Sex Cells: The Gender Divided Market for Eggs and Sperm
Egg agencies and sperm banks, while they offer new fertility technology, have helped perpetuate old gender stereotypes, explains Yale sociologist Rene Almeling. Photo courtesy of Flickr user Ian Crowther.
Today’s fertility industry is an economic force to be reckoned with. And not just because the egg agencies and sperm banks that receive sex cells pay a lot for these “donations.” This is a booming market, it’s true, and it’s one predicated on new technology. But this market has had the unintended consequence of perpetuating stereotypes about men’s and women’s economic roles, namely where different genders fit in the labor market. Rene Almeling, author of “Sex Cells: The Medical Market for Eggs and Sperm,” explains. Almeling is an assistant professor of sociology at Yale University.
Rene Almeling: Unimaginable until the 20th century, the clinical practice of transferring eggs and sperm from body to body is now a multi-million dollar industry. Egg agencies and sperm banks help create families, but they’re part of a medical market where the economic model is infused with gendered stereotypes.
Women providing eggs are usually paid around $5,000 to $10,000, while men earn around $100 per sperm donation. Yet, staffers in egg agencies and sperm banks consistently refer to this practice as “donation.” Depending on the sex of the donor, however, there are subtle differences in how donation is understood: egg donation is portrayed as an altruistic gift, while sperm donation is considered an easy job. Given that eggs and sperm are similar kinds of cells — each contains half the genetic material needed to create an embryo — what explains these different understandings?
It’s not just biology, and it’s not just technology. Four years of research into the medical market for eggs and sperm, including interviews with nearly 100 program staff and donors all over the country, reveal that traditional gendered stereotypes — of women as caregivers and men as breadwinners — influence how egg agencies and sperm banks do business.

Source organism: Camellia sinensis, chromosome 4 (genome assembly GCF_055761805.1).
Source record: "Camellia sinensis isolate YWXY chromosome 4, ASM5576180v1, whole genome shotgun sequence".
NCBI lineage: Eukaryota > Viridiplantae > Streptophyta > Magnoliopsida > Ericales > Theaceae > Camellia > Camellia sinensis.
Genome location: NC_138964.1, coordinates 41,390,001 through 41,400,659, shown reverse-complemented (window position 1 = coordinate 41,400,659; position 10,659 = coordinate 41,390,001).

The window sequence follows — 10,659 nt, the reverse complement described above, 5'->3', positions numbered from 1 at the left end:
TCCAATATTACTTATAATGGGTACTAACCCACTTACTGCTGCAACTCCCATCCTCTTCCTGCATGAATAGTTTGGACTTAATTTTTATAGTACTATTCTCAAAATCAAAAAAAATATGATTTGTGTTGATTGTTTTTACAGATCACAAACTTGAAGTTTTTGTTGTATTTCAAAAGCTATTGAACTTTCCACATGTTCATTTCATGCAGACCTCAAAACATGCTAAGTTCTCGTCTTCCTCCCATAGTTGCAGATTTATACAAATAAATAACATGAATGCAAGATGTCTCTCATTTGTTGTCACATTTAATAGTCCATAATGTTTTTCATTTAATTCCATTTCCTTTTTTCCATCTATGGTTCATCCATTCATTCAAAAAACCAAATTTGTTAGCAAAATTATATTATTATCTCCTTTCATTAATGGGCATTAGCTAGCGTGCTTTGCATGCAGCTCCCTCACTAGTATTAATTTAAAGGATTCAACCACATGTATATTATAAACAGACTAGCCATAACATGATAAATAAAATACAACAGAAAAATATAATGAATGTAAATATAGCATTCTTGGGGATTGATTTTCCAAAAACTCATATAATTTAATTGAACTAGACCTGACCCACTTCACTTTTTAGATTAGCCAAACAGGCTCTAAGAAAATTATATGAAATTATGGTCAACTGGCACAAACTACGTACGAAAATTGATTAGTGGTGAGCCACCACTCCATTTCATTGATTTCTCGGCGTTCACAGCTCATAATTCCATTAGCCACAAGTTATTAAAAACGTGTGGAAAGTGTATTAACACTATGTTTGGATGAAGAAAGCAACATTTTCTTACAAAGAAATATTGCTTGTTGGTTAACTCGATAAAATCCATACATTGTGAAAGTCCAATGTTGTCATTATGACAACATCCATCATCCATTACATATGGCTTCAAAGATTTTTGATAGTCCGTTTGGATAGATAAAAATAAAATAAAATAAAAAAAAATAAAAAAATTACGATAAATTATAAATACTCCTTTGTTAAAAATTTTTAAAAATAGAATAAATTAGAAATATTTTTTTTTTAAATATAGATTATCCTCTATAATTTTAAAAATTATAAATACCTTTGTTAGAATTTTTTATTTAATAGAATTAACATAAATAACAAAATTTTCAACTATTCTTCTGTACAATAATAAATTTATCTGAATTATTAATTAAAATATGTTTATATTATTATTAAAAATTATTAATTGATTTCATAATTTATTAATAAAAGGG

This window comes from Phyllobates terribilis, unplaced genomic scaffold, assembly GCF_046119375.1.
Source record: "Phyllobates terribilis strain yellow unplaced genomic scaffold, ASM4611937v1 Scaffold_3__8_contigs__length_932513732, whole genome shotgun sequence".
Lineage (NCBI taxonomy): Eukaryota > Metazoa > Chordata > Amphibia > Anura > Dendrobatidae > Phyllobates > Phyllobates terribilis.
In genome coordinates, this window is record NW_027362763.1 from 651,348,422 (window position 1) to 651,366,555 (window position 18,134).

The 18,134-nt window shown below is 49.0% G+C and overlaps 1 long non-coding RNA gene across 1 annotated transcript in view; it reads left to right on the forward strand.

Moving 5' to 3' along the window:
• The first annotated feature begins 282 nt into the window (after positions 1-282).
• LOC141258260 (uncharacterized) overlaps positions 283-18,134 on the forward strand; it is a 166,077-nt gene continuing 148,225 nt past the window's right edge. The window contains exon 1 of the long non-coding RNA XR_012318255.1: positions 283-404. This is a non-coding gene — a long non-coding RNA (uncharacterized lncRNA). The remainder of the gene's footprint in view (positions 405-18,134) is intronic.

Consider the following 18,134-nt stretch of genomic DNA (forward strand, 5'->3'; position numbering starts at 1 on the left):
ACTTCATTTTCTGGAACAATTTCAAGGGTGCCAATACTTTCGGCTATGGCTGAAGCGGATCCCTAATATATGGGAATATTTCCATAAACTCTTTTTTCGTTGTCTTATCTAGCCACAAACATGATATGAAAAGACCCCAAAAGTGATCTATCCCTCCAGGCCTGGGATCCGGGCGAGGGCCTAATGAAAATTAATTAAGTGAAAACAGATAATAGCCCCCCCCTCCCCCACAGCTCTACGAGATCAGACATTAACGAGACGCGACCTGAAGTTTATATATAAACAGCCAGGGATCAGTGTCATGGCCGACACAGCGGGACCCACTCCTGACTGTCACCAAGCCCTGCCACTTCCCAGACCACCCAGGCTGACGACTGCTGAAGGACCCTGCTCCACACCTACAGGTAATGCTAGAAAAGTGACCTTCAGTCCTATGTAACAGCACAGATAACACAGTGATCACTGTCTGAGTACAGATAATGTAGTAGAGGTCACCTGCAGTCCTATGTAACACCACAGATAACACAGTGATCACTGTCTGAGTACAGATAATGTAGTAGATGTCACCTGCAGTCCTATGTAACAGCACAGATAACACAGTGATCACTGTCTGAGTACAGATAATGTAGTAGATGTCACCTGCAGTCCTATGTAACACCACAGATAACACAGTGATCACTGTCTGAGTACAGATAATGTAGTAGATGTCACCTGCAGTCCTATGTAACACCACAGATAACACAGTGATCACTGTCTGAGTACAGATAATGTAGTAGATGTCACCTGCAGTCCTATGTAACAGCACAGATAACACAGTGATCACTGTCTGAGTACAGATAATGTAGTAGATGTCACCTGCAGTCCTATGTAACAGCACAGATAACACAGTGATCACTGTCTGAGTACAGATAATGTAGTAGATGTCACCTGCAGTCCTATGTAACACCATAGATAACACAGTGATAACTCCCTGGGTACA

The Business of Egg and Sperm Donation
Tens of thousands of people turn to fertility clinics each year, seeking donated eggs and sperm to conceive children. Egg agencies and sperm banks are similar in that they are in the business of recruiting “sellable” donors who will attract these recipient clients. It is the details of how they go about doing this that reveal the importance of gendered stereotypes in their day-to-day operations. For example, drawing on the stereotype of women as nurturing caregivers, egg agencies emphasize the plight of infertile couples in selecting women who want to “help” people by giving the “gift of life.”
In contrast, sperm banks rarely mention recipients, and they encourage men to think of donation like a “job.” One cheeky ad calls on them to “Get paid for what you’re already doing!” So the market for sex cells is structured both by traditional economic forces, such as the supply of and demand for donors, as well as by cultural expectations of women and men that are associated with reproduction and the family.
More evidence comes from the procedures used to screen prospective egg and sperm donors. Egg agencies and sperm banks alike require extensive medical evaluations, including a family health history that goes back three generations. But that is where the similarity ends. Some differences are driven by medical guidelines to optimize fertility. For example, egg donors must conform to rigorous height/weight ratios; sperm donors do not. And women over 30 are unlikely to be accepted as donors, while sperm donors can donate until they are 40.
Many of the screening standards, though, are driven by social concerns. Sperm banks usually require that men be at least 5 feet 8 inches tall; egg agencies do not set height minimums. Most sperm banks require that men be enrolled in college or have a college degree; egg agencies do not. Most egg agencies require psychological evaluations to assess how women feel about having children out in the world; sperm banks do not require that men discuss this possibility with a mental health professional.